Getting Found - Yankee Swap

Mike Volpe
Mike Volpe



Since it is the holidays I thought I would give an example of getting found online with a holiday theme.  This year for Christmas my family has decided to take up the tradition of holding a yankee swap, where basically everyone brings a gift to the party and people choose gifts and swap them according to a set of rules.  It can actually be even more fun than just opening gifts, and we still get to spend time together.  Plus, you only need to buy one gift, not a gift for each person, which really reduces the stress and pressure of the holiday season, making it a lot more enjoyable. (Thanks for suggesting it, Kiddo!)

However, over email, there were a number of concerns about the exact rules we should use for our previous yankee swaps we had done with other people.  It seems we had all played by slightly different rules. What did I do?  Of course I went to Google.  I searched for "yankee swap rules".  After clicking on a few of the results, I found a website that seems to get the whole inbound marketing and Internet thing.

My Google search for "yankee swap rules":

  1. The first result for "yankee swap rules" was a PDF from that lists out the rules.  I clicked on it.  I put a link to it into an email to send to my family.  Pretty useful.
  2. I went back to Google to learn more. The second result - an indented result to the first one, was the homepage.  I also clicked on it.
  3. Back to Google to learn more.  I skipped down to the 5th result, a page on Wikipedia (a known brand) and clicked on that.  I read the article.  What did I see on the bottom of the article?  Two links back to the rules on  Interesting!  I put a link to the Wikipedia article into the email to the family.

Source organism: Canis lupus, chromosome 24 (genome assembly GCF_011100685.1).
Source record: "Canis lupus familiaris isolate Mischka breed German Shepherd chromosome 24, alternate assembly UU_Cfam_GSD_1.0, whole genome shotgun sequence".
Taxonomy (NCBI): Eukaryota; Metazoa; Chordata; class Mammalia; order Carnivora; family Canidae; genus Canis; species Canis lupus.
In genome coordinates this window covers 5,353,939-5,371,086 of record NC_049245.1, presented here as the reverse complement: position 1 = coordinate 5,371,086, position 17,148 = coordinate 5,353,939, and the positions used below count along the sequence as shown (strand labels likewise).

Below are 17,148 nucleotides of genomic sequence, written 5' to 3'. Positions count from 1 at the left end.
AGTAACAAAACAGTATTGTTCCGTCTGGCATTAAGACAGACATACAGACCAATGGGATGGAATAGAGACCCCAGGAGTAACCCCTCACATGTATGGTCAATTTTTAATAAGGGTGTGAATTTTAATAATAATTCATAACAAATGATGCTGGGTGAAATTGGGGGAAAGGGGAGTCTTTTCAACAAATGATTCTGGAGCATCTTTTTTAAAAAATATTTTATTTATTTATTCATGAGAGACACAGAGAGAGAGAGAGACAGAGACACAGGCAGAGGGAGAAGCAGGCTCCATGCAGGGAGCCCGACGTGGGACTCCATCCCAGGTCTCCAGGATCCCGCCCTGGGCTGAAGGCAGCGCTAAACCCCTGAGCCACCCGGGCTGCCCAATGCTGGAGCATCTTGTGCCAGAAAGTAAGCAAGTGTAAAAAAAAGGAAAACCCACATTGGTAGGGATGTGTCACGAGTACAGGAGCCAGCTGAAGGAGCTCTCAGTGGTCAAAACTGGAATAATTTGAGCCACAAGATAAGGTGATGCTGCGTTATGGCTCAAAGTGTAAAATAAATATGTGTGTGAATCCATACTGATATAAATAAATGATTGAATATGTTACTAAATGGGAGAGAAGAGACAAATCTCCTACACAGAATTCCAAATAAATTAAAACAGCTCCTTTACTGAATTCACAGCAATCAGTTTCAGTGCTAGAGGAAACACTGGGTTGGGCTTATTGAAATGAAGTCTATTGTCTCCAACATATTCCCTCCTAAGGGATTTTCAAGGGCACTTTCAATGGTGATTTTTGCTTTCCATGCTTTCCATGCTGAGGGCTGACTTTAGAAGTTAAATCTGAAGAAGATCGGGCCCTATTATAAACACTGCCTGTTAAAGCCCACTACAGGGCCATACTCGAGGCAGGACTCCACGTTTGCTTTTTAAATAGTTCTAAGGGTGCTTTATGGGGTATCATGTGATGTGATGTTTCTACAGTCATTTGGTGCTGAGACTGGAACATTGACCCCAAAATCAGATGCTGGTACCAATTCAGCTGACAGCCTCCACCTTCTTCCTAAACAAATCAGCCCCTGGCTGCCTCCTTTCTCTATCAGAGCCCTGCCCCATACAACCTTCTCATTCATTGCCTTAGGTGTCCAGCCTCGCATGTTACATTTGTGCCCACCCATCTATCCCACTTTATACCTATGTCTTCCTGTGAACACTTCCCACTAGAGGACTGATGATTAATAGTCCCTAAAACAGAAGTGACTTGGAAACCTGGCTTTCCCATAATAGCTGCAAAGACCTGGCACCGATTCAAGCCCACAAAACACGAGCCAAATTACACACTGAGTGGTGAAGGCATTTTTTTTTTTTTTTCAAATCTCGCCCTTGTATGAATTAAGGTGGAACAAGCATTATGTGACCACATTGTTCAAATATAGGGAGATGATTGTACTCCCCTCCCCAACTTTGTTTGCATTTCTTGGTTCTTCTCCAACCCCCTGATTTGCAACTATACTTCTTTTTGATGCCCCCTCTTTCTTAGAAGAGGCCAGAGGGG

4. Back to Google for more research. Now I see in the 6th result, a blog article about "What are the Rules to a Yankee Swap and How to Win".  We have a competitive family, so I wasn't going to send out a link to these strategic tips, but I certainly read it for myself.  What did I find?  Well, in the article, there was another link to  Very interesting!
  5. I also checked out the 9th result, an entry from Yahoo! Answers.  If the folks at had been really on top of things, they could have submitted an answer to that question and linked back to their rules page on their website as the resource they used to answer the question.  They did not do this, but they could have.

What does this mean for your company? 

What does all this mean?  Think about it.  A tiny company can have a presence on 50% of the first page of Google results for a core search term for their business.  You might ask "but who cares about getting listed for yankee swap rules?"  Don't you think Amazon would want to be listed in these results?  Maybe with multiple pages with rules for different variations of the game, and then show gifts at different price points alongside the rules?

How is your company "getting found" online?  If you search for some terms in your product category, can prospects find you?  How much of the Google results do you dominate?  Are there blog articles written by other people that mention and link to your company in the results?  Are there other third party websites that mention and link to your company in the results?  Does your company website even show up?  What about your blog?  How are you spreading your content around the web so that your prospects can't help but find you?

Don't stress about this topic too much today.  Enjoy the holiday season.  But put it on your calendar for January 7 to think about this and plot a strategy for 2008.

Happy Holidays!

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Topics: SEO

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